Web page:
SOURCES: Andy LaFrate, Ph.D., president, Charas Scientific, Denver, Colo.; Paul Armentano, deputy director, NORML, Washington, D.C.; March 23, 2015, presentation, American Chemical Society, annual meeting, Denver, Colo.
MONDAY, March 23, 2015 (HealthDay News) -- New lab tests on Colorado's legal marijuana suggest that the state's weed supply is more potent than ever, and also a little dirty.
For over a year, Coloradans age 21 and up have been able to buy recreational marijuana from state-regulated dispensaries. As part of the experiment, several labs have been certified to monitor samples from the state's burgeoning pot industry.
One of those labs is scheduled to report its initial findings on Monday at the annual meeting of the American Chemical Society, in Denver.
Those tests revealed one pattern that was somewhat surprising -- namely, the pot's high concentrations of THC, according to Andy LaFrate, president of Denver-based testing firm Charas Scientific.
THC is the compound that gives marijuana users a "high," and on average, the pot in Colorado's retail supply is 30 percent THC. According to LaFrate, that's more than triple the THC level typically found in street marijuana a few decades ago.
Is that concerning? "I don't think so," LaFrate said. "Especially when you're talking about smoking."
However, he added, high potency can be an issue with marijuana-infused "edibles." People can easily overdo it with ingested pot because its effects aren't as immediate as when it is smoked. LaFrate noted that Colorado has passed new regulations targeting edible marijuana -- including potency restrictions and stronger child-resistant packaging.
LaFrate's lab also found some contaminants in retail pot samples, including fungus and the chemical butane, which is used in making marijuana extracts. Whether that's any cause for worry, however, is unclear.
"Some contamination is inevitable," LaFrate said. "Is there a threat from the contaminants we found? It's hard to say. But if you're smoking, these [substances] will be inhaled into the lungs."
Finally, the lab found that pot samples contained little to no cannabidiol, or CBD -- one of the marijuana compounds believed to have medicinal properties.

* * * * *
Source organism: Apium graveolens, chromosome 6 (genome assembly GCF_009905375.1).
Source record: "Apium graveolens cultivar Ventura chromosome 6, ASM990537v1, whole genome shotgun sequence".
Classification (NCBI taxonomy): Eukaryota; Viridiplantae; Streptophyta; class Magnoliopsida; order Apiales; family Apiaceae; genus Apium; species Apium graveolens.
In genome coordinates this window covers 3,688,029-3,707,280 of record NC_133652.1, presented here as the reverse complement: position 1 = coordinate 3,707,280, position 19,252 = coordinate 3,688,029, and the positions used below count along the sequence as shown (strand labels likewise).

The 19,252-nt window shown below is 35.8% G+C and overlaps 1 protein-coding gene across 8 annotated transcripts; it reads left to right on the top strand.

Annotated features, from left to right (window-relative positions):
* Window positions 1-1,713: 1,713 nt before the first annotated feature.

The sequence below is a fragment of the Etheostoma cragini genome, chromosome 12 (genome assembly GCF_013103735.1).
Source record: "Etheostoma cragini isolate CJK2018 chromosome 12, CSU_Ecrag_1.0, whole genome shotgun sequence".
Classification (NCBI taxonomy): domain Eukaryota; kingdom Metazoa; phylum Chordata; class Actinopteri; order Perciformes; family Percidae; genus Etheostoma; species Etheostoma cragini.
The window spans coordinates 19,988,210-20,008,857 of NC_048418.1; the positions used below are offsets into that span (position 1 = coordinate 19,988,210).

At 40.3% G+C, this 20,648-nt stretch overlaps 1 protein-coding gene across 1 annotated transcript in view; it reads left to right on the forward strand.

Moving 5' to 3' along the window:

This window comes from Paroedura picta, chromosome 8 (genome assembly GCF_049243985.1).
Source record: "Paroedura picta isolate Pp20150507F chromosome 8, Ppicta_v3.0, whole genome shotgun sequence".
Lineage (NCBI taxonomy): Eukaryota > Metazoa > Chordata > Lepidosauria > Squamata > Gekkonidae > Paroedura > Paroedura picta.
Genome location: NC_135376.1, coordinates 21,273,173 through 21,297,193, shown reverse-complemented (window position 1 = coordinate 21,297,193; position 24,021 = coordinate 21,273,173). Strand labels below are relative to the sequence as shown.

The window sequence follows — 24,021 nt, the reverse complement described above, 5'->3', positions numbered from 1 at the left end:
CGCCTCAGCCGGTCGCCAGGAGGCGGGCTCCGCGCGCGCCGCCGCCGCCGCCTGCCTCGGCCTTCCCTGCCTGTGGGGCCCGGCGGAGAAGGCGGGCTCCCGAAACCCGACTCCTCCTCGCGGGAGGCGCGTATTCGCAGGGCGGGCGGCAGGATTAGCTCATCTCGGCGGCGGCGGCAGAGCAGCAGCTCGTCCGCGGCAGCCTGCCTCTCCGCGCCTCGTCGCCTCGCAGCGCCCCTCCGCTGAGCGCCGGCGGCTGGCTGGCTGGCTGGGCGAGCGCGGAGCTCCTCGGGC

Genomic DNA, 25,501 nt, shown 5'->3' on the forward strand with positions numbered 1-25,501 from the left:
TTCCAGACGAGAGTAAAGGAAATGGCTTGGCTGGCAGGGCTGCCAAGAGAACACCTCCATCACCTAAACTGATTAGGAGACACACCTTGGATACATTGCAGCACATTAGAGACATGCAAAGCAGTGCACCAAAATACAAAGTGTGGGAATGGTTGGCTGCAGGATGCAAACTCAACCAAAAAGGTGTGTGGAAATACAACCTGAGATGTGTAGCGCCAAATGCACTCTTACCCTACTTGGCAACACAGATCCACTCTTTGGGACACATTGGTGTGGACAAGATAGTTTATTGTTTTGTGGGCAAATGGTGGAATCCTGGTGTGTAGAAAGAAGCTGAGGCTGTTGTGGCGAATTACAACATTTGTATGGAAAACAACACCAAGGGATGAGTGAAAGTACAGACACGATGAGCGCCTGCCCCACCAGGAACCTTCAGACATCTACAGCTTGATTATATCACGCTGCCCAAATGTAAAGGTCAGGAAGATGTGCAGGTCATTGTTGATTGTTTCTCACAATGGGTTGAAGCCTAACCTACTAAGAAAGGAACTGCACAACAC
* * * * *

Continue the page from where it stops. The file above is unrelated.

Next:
That's not surprising, LaFrate said, given that the point of recreational pot is to get high. But, he added, "there is a decent number of people buying retail marijuana who want some medicinal value."
So those folks should be aware that what they buy could be devoid of CBD, LaFrate said.
Paul Armentano, deputy director of the nonprofit NORML, saw no surprises in the findings.
"It is well known that Colorado possesses two separate markets for [marijuana] -- one for medical consumers and one for retail consumers," said Armentano, whose Washington, D.C.-based group advocates for legal marijuana use.
So it's "hardly surprising," he said, that the state's retail pot would be high in THC, but low in CBD.
And, Armentano said, concerns about high THC levels seem "largely misplaced." People seeking a high will probably smoke less, because it will take less higher-potency marijuana to achieve a high.
As for contaminants, Armentano said, "obviously one wants consumers to be able to obtain a product of consistent quality and safety." And that's why ongoing quality testing is crucial, he added.
"Further regulatory oversight may be needed in order to assure that consumers are presented with a product of consistent and acceptable quality," Armentano said.
That may eventually happen, LaFrate speculated. Still, he said, "even though we did find these contaminants, I think overall the supply is very safe."
Along with Colorado, three other states -- Alaska, Oregon and Washington -- and Washington, D.C. currently have a legal marijuana market.
NORML keeps track of state marijuana laws.